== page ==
a certain video, a certain times, to its drivers at their Regions Dispatch Offices. This story is that, at this time, a trucker fell asleep while driving on the Me. Turnpike. He ran off The Interstate an onto the highway shoulder. He ran over an auto that was broken down at that very spot. It was occupied by 5 teens four of them died instantly one of them being Jeff Izer Mrs. Izer's son. This video included original local video of the crash and interviews with the surviving families and with the trucker and his wife. The rest-of-the-story is that the trucker was a Wal-Mart driver and Wal-Mart Transportation was using this film to impress the consequences of driving while sleepy to its drivers. Paul advised me to file a wrongful termination complaint with OSHA and as soon as OSHA denied my case he would begin the work that he does in appealing such cases to the DOL.
I filed a formal complaint with OSHA (Jackson Ms) in September with Field Investigator Johnny McDowell. He took-down my complain, by hand, my wife Janie being with me. In so many word's Johnny told me that a snowball had a better chance ! I received notice from OSHA, Atlanta Ga. to file a formal complaint. I computer-typed the complaint, in four pages, on October 17th '98 and sent it to Atlanta. Wal-Mart filed their brief for Summary Dismissal on October 15th. OSHA found for Wal-Mart on January 27th. Through this DOL legal fight with Wal-Mart, from this point, Wal-Mart would continually refer to OSHA's 4-month investigation yet even in spite of The Freedom of Information Act I've yet to be able to force OSHA to provide me a copy of this investigation. The Truth of this matter is that OSHA gave this case to Wal-Mart on a generic basis! And this is where Paul Taylor stepped in. He duly filed the appeal, under the 1982 STAA with the DOL. Under the employee protection provisions it is unlawful for any employer to impose an adverse action on an employee who has refused to operate a vehicle because operating the vehicle would violate DOT regulations or because he-she has a reasonable apprehension of serious injury to themselves or to the public. (49 U.S.C.A. $31105(a)(1)(B). A violation occurs anytime the driver's ability or alertness is so-impaired as to make vehicle operation unsafe (Smith vs. Specialized Transportation Services Case No. 91-STA-22, Secretary's Final Decision and Order, Apr 30th, 1992.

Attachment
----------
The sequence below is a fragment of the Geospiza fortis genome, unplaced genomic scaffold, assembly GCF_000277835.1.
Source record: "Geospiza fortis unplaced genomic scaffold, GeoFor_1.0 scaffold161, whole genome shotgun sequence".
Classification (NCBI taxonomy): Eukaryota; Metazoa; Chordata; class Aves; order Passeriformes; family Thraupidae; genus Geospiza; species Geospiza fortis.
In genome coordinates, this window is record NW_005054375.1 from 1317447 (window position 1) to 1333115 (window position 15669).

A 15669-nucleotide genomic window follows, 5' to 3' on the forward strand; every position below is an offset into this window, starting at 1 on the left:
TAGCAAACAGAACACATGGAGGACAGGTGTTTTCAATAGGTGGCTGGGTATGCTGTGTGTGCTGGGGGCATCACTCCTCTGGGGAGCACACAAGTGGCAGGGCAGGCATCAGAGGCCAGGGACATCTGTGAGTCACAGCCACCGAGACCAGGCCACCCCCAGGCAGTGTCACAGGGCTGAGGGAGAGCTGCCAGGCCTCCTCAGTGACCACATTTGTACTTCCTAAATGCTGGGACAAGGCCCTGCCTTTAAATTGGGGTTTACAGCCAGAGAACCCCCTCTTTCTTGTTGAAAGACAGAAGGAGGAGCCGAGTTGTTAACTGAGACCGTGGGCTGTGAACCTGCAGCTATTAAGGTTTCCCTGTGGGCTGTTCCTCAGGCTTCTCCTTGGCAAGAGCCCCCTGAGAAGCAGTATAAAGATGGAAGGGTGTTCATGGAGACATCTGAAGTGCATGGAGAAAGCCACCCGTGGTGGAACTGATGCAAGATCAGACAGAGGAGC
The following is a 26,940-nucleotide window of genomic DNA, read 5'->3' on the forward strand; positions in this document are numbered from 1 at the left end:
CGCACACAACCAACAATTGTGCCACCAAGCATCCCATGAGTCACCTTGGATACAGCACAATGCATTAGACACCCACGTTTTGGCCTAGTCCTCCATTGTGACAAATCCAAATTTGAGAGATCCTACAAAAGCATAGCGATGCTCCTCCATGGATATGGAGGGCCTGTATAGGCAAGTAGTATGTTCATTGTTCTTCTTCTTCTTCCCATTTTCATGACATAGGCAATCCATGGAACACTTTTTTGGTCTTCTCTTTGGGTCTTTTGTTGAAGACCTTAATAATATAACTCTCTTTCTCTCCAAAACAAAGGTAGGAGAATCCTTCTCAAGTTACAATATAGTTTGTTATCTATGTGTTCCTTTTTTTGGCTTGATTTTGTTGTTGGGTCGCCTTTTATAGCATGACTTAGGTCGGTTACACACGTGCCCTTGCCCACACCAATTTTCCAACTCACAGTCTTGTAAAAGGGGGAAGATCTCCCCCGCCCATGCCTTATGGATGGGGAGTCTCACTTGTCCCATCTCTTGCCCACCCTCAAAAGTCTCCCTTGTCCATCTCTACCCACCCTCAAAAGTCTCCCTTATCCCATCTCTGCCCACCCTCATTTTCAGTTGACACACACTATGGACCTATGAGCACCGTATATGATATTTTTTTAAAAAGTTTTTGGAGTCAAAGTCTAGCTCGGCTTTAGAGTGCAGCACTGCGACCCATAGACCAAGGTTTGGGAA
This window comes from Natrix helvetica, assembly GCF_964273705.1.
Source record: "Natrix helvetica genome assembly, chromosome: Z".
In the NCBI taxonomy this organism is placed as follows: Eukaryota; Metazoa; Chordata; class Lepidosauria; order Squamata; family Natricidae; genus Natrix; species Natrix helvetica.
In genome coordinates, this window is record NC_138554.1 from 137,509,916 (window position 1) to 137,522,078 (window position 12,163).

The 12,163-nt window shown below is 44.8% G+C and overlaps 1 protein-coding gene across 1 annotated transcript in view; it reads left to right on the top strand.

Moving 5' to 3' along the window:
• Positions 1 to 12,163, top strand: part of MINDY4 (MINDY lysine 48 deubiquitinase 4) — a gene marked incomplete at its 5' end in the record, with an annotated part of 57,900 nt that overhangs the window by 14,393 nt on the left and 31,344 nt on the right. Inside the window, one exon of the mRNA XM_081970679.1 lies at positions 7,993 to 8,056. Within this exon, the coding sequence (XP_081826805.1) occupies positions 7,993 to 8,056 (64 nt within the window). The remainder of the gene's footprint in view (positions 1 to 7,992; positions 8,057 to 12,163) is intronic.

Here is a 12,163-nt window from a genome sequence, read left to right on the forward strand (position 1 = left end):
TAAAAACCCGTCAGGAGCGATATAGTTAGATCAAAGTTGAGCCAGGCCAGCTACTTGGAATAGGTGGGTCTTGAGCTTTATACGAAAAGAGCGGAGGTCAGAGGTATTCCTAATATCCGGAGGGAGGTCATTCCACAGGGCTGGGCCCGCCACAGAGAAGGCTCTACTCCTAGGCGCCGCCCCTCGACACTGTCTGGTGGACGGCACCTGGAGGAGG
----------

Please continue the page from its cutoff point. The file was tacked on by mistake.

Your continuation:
Under the appeal, The Administrative Review Board assigned my case to Judge Larry Price, out of The Office of Administrative Law Judges in Metairie La. Judge Price assigned a hearing date in Jackson Ms. Wal-Mart's (WM) Corporate Legal Dept. filed a brief for Summary Dismissal of my case. Paul Taylor filed a brief in opposition. Judge Price found (Recommended Decision and Order RD&O) for Wal-Mart and cancelled the hearing scheduled in Jackson Ms in July '99. Paul Taylor filed a brief against Judge Price's RD&O with the Administrative Review Board (ARB) in DC WM Legal filed a brief in-support of this RD&O. The ARB remanded Judge Price's RD&O and ordered the hearing to be reset.